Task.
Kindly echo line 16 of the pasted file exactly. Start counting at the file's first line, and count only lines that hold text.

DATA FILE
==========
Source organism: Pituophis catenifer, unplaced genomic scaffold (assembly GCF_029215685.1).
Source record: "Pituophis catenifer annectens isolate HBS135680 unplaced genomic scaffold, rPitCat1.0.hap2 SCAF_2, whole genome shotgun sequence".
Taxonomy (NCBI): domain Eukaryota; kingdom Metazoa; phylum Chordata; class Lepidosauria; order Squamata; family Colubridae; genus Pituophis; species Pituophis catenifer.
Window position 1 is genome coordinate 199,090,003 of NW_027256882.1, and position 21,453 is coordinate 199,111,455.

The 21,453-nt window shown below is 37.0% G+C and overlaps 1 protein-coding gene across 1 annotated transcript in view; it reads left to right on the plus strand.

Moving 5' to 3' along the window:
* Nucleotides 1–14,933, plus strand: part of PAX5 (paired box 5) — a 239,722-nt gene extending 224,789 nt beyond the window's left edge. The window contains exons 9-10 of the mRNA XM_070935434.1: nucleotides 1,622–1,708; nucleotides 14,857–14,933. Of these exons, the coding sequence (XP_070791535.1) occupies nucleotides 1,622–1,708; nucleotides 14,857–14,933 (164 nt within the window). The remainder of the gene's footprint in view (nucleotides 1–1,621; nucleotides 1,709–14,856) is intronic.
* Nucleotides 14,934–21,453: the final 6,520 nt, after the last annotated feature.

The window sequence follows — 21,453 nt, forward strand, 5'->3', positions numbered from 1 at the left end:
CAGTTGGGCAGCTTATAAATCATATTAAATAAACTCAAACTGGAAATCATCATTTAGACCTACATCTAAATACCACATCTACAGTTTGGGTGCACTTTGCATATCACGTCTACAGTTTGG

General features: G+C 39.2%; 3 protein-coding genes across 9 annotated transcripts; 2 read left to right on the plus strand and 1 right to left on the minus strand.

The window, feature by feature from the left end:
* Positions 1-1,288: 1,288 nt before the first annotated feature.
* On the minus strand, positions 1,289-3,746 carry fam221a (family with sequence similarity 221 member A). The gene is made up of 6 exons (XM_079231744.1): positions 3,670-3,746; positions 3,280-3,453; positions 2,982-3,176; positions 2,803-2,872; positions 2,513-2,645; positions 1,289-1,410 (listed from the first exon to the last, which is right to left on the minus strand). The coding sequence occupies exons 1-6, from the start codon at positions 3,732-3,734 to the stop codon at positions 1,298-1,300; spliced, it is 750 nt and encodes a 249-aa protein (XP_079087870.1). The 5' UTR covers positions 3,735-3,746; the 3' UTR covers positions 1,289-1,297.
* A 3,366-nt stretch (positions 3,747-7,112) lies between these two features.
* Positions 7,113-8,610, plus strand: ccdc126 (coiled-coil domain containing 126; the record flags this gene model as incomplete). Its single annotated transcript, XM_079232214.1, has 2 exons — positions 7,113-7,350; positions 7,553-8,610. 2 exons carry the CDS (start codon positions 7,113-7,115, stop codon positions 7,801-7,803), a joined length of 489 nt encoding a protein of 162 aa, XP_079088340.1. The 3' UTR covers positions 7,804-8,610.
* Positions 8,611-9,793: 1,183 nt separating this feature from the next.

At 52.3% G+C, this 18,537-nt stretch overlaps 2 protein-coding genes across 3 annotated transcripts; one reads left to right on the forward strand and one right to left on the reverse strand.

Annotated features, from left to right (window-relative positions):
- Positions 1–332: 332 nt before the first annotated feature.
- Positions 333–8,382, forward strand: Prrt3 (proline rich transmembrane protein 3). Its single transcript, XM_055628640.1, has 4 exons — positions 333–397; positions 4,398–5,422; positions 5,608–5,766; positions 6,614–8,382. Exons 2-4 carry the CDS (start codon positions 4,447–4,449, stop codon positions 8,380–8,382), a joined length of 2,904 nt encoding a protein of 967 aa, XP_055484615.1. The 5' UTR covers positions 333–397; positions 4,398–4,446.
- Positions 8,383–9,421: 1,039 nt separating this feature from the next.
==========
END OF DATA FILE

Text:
* Positions 7,113-8,610, plus strand: ccdc126 (coiled-coil domain containing 126; the record flags this gene model as incomplete). Its single annotated transcript, XM_079232214.1, has 2 exons — positions 7,113-7,350; positions 7,553-8,610. 2 exons carry the CDS (start codon positions 7,113-7,115, stop codon positions 7,801-7,803), a joined length of 489 nt encoding a protein of 162 aa, XP_079088340.1. The 3' UTR covers positions 7,804-8,610.